Steele maintains that by filing a claim for monetary damages under the Federal Tort Claims Act, he satisfied the exhaustion requirement of his Bivens claim. He is correct to observe that BOP regulations in force at the time state that "Requests or Appeals will not be accepted under the Administrative Remedy Program for claims for which other administrative procedures have been established, including tort claims." 28 C.F.R § 542.16(b) (deleted Aug. 6, 2002). Regulations required BOP staff to instruct the prisoner that exclusively monetary claims are to be pursued under the FTCA. Program Statement § 1330.13, R. doc. 67, Ex. BB. But the relevant program statement clarified that "when corrective action as well as monetary relief is requested or implicated, inmates may use this Program. The response to such Requests or Appeals shall address the potential non-monetary relief." Id. Steele's complaint sought monetary damages, an apology from BOP staff, and permanent hospitalization. In accordance with this provision, the Administrative Remedy Program was the appropriate vehicle through which Steele ought to have pursued his claims for non-monetary relief.
Furthermore, filing an FTCA claim would not exempt Steele from the
PLRA exhaustion requirement even absent the provision requiring joint monetary
and non-monetary claims to be pursued through the Administrative Remedy
Program. The Supreme Court has held that Congress did not intend to allow
inmates to avoid exhaustion merely by tailoring their requests for relief to
preclude the availability of certain administrative remedies. Booth v. Churner,
532 U.S. 731, 740-41 (2001). The language of the PLRA's exhaustion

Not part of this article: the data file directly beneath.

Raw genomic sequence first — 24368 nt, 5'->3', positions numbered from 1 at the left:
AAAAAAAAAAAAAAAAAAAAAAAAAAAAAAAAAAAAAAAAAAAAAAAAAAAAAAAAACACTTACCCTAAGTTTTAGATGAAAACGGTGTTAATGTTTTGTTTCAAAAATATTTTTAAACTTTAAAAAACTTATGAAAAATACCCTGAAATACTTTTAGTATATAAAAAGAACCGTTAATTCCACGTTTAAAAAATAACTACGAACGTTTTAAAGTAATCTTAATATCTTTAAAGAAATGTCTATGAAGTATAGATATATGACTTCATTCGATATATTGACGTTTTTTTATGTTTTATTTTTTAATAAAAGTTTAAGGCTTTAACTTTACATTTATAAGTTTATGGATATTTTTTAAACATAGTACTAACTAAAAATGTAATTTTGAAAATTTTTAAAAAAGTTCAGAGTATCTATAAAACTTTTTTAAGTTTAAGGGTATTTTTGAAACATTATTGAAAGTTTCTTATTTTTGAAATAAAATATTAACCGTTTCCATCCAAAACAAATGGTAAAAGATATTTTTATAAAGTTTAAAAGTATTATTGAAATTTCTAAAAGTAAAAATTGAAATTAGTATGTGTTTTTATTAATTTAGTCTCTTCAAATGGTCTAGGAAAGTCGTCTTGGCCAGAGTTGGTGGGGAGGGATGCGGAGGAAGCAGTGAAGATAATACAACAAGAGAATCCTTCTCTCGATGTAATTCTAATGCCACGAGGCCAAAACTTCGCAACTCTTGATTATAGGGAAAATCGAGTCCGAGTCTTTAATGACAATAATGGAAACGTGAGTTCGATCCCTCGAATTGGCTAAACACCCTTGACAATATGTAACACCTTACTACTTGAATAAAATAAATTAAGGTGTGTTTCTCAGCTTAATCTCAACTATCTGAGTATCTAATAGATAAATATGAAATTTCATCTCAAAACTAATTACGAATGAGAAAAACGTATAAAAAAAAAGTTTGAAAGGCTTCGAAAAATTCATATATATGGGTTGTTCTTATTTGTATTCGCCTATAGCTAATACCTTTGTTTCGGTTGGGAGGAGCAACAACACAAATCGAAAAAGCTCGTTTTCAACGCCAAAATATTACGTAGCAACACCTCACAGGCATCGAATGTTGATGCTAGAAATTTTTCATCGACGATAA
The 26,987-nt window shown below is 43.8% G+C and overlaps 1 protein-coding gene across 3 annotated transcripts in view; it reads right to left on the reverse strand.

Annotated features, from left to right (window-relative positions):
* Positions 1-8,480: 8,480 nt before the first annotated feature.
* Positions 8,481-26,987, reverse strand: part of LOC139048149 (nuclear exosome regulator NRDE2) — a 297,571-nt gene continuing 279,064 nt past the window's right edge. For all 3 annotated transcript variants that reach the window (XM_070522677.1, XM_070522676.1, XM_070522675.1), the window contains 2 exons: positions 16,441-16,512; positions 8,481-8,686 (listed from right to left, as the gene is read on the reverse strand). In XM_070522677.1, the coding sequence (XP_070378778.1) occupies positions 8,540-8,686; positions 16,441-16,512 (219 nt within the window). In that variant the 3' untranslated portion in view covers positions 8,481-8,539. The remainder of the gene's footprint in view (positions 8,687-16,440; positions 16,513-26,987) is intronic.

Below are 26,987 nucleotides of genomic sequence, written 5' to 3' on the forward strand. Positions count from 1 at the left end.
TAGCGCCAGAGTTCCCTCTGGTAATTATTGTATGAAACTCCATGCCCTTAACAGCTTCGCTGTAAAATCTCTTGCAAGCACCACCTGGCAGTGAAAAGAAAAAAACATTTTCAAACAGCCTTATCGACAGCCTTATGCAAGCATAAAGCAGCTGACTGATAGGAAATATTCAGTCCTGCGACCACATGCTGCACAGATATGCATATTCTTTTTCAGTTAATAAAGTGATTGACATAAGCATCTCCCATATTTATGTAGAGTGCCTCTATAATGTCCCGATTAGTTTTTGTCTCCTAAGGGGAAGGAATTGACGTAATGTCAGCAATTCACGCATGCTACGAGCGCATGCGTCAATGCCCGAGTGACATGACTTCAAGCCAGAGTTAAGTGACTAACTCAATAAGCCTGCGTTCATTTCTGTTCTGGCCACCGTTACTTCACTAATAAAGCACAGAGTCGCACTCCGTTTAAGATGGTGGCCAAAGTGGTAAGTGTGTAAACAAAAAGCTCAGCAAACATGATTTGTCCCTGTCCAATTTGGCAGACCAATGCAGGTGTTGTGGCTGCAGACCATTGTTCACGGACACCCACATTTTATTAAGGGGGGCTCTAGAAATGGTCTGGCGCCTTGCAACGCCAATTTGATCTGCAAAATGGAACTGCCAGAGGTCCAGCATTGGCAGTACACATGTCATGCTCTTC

requirement applies to all available procedural remedies, not merely particular
species of redress. Id. at 738-39. Whether Steele filed a claim for monetary,
non-monetary, or both forms of relief, the Administrative Remedy Program is still
considered available and must be exhausted in compliance with the PLRA.
We further find that the district court acted properly in dismissing this claim without an evidentiary hearing or jury trial. Steele's contention that exhaustion is an affirmative defense was rejected by this court in Steele. Id. at 1209. The burden to present facts establishing exhaustion must be carried by Steele. Id at 1210. Nowhere in the record does Steele allege facts sufficient to meet that burden. We therefore concur with the district court's determination that Steele has failed to demonstrate exhaustion and thus to state a claim under Bivens.
Finally, Steele challenges the constitutionality of the BOP's Administrative Remedy Program. We find that Steele has failed to preserve throughout the various stages of proceedings any coherent constitutional challenge. Rather, he amends, replaces, and substitutes various allegations that purportedly amount to constitutional infirmities in the process. As each is rejected by the magistrate judge or the district court, he alters his charge as the case progresses. Even in this appeal, the constitutional claims offered in the original Appellant's Brief bear little resemblance to the arguments offered in the Appellant's Reply Brief. Rather than respond to the Appellees' cogent analysis of his constitutional claims in the Answer Brief, Steele shifts gears, substituting new claims and arguments for those previously presented. Only the general rubric of a constitutional challenge remains constant.
We therefore hold that Plaintiff has preserved no challenge to the constitutionality of the PLRA's exhaustion requirement or the BOP's Administrative Remedy Program. As he has failed to exhaust all available administrative remedies as required by the PLRA, the district court appropriately dismissed his case as failing to state a Bivens claim.
The judgment of the United States District Court for the District of Colorado is AFFIRMED.
Entered for the Court,
Michael W. McConnell
*.This order and judgment is not binding precedent, except under the doctrines of law of the case, res judicata, and collateral estoppel. The Court generally disfavors the citation of orders and judgments; nevertheless, an order and judgment may be cited under the terms and conditions of 10th Cir. R. 36.3.
1.The district court denied Steele's motion for reconsideration on July 21, 2003, and the appeal is deemed filed as of August 18, 2003, which is the date on the certificate of service attached to the notice of appeal. See United States v. Ceballos-Martinez, 358 F.3d 732 (10th Cir. 2004).